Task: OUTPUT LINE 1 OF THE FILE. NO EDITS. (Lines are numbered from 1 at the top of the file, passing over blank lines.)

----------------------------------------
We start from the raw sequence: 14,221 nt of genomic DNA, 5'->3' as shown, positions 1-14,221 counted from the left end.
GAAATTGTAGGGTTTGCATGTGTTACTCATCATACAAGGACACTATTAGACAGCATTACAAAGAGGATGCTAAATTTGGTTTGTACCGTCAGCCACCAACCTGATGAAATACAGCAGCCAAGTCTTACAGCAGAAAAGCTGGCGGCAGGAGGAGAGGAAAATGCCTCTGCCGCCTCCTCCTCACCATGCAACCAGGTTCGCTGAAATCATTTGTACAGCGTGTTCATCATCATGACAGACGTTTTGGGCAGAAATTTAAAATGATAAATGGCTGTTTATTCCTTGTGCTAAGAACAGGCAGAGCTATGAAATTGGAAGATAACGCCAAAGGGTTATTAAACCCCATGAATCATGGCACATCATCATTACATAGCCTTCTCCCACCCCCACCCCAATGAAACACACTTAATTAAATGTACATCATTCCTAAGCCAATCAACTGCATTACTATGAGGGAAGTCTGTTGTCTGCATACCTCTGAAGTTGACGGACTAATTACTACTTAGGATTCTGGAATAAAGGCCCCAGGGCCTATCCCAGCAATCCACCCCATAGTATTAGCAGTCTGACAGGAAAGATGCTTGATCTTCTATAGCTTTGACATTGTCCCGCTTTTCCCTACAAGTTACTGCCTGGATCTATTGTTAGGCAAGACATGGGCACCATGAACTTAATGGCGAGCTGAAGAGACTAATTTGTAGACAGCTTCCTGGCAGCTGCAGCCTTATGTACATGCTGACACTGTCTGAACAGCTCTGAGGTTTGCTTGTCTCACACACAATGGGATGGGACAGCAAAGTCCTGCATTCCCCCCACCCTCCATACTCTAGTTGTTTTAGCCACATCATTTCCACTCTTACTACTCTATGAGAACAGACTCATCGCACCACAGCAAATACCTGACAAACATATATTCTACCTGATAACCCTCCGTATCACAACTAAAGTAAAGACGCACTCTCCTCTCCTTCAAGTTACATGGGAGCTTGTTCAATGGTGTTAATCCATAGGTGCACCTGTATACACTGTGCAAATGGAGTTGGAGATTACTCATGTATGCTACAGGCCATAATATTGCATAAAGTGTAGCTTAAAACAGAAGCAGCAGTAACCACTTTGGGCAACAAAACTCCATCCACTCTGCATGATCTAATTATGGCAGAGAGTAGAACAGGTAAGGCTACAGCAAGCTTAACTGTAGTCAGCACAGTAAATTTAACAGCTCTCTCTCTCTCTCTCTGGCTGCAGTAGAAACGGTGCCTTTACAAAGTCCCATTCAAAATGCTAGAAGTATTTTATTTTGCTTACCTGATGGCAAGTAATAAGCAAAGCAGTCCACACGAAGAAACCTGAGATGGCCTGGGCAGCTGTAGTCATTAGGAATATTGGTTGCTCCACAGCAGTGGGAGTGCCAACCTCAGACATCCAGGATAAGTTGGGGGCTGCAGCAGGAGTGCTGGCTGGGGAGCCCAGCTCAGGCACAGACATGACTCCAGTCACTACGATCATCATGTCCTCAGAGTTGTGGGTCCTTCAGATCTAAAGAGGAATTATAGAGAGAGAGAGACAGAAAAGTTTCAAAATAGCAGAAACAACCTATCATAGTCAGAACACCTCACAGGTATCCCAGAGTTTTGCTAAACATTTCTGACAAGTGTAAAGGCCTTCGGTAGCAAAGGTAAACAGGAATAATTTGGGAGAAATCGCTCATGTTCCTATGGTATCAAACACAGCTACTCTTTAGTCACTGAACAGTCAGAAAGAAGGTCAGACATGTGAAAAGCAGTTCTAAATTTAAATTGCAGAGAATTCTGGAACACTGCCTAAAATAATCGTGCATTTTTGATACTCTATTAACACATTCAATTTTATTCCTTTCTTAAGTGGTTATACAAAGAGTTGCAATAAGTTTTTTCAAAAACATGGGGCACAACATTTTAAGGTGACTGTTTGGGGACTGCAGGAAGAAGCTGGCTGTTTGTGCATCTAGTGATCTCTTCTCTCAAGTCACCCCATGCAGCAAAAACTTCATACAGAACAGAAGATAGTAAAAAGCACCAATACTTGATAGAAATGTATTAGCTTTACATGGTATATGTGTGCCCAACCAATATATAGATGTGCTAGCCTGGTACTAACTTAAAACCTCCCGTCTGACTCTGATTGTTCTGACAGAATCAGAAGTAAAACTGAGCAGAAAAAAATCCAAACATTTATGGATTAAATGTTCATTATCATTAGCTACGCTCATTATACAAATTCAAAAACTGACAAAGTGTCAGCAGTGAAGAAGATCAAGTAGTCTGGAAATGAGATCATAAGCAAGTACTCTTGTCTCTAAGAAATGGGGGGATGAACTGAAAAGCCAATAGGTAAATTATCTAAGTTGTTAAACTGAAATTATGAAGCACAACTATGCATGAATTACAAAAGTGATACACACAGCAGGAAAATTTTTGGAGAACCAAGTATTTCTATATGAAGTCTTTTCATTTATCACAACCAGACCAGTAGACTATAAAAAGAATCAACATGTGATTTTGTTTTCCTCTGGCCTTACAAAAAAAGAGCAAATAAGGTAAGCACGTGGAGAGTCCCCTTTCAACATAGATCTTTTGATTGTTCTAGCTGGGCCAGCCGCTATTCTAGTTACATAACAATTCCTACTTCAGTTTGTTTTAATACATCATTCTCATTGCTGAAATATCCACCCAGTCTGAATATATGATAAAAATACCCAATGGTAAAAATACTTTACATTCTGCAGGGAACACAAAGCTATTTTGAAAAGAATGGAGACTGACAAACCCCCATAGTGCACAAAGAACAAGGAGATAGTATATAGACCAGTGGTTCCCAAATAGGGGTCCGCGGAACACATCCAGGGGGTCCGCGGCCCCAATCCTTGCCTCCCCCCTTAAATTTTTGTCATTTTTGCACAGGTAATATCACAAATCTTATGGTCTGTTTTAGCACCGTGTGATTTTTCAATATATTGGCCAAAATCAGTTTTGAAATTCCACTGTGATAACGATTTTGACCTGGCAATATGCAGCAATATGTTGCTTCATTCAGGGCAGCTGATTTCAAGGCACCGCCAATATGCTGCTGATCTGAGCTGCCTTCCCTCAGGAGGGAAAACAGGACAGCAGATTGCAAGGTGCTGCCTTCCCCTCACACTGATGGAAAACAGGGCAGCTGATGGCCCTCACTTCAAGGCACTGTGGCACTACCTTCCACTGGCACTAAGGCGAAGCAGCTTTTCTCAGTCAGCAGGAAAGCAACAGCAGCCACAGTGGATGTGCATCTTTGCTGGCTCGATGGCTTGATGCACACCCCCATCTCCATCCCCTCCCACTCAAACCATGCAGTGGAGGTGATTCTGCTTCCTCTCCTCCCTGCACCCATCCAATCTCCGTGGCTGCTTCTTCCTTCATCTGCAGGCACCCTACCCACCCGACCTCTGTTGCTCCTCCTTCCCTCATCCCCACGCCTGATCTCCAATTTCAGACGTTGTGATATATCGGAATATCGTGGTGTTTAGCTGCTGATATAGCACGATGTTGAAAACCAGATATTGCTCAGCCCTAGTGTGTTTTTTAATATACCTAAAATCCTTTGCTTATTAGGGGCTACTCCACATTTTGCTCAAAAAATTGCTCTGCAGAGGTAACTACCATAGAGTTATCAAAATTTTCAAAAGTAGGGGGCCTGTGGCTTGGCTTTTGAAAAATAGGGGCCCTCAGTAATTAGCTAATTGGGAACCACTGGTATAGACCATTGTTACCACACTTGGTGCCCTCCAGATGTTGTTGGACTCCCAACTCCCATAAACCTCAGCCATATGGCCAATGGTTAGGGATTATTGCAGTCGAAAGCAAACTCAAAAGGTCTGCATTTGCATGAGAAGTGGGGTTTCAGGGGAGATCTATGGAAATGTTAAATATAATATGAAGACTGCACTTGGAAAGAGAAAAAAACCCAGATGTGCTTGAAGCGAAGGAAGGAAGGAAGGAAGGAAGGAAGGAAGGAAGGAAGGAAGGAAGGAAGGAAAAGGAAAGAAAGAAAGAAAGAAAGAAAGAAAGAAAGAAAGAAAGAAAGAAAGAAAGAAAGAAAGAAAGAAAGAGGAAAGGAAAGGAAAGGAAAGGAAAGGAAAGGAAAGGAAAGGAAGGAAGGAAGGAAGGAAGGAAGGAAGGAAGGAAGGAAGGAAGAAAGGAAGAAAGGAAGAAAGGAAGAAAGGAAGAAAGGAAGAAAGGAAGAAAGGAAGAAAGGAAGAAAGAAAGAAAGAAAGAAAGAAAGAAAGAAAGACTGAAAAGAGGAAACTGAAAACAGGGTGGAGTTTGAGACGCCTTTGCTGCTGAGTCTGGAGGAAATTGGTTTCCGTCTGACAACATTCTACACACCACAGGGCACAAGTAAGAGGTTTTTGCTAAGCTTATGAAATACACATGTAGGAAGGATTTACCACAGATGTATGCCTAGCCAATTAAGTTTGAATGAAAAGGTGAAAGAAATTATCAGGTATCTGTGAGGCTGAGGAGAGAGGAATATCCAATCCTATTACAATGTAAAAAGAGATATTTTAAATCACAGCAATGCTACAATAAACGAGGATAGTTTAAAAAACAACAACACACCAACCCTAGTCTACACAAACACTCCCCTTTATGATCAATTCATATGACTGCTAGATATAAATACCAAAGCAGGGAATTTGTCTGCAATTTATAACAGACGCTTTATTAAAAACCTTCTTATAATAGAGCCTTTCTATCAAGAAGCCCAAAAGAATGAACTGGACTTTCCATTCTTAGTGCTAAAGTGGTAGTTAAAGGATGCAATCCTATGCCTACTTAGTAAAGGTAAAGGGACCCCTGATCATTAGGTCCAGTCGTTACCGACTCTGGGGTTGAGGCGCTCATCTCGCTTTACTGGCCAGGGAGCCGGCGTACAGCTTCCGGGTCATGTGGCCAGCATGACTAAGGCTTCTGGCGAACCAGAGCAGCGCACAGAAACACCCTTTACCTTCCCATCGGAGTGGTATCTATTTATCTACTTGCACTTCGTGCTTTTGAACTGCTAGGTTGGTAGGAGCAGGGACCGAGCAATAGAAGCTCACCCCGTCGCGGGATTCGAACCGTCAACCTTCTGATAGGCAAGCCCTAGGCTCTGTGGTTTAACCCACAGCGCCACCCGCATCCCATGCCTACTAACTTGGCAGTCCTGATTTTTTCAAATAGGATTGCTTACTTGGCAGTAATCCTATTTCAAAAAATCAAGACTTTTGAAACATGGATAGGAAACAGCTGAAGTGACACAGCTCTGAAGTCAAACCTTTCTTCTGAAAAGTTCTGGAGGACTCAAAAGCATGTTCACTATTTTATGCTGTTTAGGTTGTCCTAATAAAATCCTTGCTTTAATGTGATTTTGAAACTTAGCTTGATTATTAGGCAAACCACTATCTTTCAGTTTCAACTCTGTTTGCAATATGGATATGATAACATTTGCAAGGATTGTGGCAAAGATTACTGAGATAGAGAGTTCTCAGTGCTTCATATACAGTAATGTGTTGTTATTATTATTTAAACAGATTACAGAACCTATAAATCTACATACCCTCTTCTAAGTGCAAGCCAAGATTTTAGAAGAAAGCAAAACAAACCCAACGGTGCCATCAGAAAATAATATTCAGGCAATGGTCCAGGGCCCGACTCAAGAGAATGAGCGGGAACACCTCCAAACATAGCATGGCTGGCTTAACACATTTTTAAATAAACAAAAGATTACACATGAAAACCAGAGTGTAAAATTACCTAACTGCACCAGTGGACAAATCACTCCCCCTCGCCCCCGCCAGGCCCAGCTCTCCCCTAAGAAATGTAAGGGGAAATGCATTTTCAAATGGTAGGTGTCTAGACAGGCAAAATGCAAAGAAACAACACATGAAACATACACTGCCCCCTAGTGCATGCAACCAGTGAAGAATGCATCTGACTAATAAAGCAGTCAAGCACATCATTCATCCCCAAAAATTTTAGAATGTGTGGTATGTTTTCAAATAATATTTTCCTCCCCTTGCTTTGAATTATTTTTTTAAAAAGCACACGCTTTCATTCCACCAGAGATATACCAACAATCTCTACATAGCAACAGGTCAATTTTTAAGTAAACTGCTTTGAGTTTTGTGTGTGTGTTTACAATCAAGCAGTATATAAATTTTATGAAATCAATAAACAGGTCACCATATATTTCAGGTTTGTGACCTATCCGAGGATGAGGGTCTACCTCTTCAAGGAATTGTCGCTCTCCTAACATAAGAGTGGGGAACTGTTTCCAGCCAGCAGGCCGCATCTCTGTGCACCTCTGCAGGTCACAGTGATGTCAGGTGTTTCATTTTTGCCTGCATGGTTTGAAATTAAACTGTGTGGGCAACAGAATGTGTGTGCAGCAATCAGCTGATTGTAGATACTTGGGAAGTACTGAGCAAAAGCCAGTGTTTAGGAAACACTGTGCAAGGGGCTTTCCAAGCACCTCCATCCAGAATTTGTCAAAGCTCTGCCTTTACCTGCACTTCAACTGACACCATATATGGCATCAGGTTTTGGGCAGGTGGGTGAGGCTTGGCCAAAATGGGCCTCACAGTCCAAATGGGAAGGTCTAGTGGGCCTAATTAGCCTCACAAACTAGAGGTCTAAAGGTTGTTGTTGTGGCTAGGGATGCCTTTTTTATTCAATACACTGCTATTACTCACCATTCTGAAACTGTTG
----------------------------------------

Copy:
We start from the raw sequence: 14,221 nt of genomic DNA, 5'->3' as shown, positions 1-14,221 counted from the left end.